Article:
Fast spectrum reactors offer the capability for a better utilization of uranium resources. They are in principle capable to produce (“breed”) but also to transmute (“burn”) fissile materials either by means in a critical or in case of lead alloys even in a sub-critical configuration coupled with an accelerator (ADS).. Associated with the fast spectrum, they require not only a different core design but also many other technological solutions to establish a “safe reactor configuration”. Herein, especially sodium and lead (-alloy) facilitate the option to realize a compact and simple reactor design. While lead in contrast to sodium exhibits a higher neutronic efficiency associated with some often advantageous considered safety coefficients sodium cooled reactors proofed already long term operational experience and material compatibility. Irrespective of the liquid metal reactor concept chosen, liquid metals as coolant formulate new challenges with respect to thermal-hydraulics, material
choice, design and system dynamics. Furthermore, the safety demonstration demands a broad validation/verification and in some cases even a modification of presently availalble physical models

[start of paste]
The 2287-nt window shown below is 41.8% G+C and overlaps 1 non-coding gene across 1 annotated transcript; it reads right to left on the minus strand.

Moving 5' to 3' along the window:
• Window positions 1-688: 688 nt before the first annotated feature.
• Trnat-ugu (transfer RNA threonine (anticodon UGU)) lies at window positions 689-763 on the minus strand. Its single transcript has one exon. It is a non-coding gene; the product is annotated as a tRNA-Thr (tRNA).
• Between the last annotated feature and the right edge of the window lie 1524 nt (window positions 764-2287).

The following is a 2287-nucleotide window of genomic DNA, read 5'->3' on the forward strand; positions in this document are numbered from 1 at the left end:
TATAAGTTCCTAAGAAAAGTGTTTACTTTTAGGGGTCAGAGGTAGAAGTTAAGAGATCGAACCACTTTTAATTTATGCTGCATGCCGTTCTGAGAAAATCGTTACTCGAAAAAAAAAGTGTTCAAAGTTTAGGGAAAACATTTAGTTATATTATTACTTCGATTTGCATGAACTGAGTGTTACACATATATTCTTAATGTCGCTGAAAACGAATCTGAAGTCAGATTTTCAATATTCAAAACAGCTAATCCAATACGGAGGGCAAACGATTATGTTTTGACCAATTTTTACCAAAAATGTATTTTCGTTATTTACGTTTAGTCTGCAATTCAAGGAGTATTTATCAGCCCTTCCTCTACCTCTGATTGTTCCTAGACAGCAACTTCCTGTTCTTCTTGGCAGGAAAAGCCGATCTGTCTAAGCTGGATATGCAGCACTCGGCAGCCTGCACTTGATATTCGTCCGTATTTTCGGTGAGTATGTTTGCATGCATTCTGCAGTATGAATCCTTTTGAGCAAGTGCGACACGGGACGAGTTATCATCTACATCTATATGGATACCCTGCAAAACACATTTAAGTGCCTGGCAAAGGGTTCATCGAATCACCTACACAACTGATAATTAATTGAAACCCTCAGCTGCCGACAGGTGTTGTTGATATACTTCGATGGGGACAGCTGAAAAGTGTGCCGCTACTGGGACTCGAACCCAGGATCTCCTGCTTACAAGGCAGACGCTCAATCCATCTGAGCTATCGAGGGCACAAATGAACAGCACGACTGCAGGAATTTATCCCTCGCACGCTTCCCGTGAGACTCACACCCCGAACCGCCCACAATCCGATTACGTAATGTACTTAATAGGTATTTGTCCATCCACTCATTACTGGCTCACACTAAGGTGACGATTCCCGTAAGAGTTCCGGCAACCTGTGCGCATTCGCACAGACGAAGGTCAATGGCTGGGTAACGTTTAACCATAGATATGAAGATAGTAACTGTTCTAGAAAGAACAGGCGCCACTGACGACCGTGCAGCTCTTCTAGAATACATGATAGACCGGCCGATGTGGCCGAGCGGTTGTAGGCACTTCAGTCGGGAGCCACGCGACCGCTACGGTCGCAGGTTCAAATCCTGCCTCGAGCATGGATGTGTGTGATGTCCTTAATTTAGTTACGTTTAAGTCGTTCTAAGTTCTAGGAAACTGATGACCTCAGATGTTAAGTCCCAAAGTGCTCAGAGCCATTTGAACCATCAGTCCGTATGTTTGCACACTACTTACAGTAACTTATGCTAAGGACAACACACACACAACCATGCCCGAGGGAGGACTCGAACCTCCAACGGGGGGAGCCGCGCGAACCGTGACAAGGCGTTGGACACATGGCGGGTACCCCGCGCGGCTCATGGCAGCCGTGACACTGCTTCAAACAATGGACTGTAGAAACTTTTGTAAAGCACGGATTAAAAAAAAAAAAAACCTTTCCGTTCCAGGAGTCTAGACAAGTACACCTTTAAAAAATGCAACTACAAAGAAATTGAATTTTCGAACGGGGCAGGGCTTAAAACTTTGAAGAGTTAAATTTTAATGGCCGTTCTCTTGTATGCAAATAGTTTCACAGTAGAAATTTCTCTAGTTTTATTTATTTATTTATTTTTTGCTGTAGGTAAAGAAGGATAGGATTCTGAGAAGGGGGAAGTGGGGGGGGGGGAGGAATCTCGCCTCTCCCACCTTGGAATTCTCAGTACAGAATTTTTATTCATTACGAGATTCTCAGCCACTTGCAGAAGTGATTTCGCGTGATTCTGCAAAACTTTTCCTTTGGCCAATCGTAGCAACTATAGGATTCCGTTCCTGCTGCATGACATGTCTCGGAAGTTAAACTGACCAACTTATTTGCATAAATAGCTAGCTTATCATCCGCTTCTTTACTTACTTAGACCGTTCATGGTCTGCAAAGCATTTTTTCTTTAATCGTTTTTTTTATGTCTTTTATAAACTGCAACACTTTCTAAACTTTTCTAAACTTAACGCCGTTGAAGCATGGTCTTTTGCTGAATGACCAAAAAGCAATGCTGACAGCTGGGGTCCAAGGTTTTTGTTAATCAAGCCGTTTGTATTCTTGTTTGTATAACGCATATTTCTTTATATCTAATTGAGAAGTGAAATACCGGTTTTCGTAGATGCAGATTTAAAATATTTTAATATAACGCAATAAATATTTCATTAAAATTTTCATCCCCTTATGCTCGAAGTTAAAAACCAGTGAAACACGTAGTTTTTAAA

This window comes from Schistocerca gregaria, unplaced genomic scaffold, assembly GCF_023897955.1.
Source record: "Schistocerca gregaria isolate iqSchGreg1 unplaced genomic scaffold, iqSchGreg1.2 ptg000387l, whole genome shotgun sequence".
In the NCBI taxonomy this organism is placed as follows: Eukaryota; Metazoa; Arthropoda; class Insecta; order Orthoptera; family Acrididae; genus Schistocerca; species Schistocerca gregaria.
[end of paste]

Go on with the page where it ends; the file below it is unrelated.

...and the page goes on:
and technological solutions for a reliable monitoring and long term operation. After a short introduction into different kinds of some liquid metal reactor options currently developed within international programs the presentation formulates the major challenges related to the use of liquid metals addressing the thermal hydraulics and adapted instrumentation, some material issues and examples for a reliable component design. Herein, the progress attained in the recent years is shown and issues still open are elaborated. The research conducted in the frame of European R&D programs on sodium fast reactors as well as lead and LBE reactors and ADS impacted significantly their design and their operational safety. For some selected examples the safety behaviour of typical incidents in reactor operation are discussed and open issues are addressed.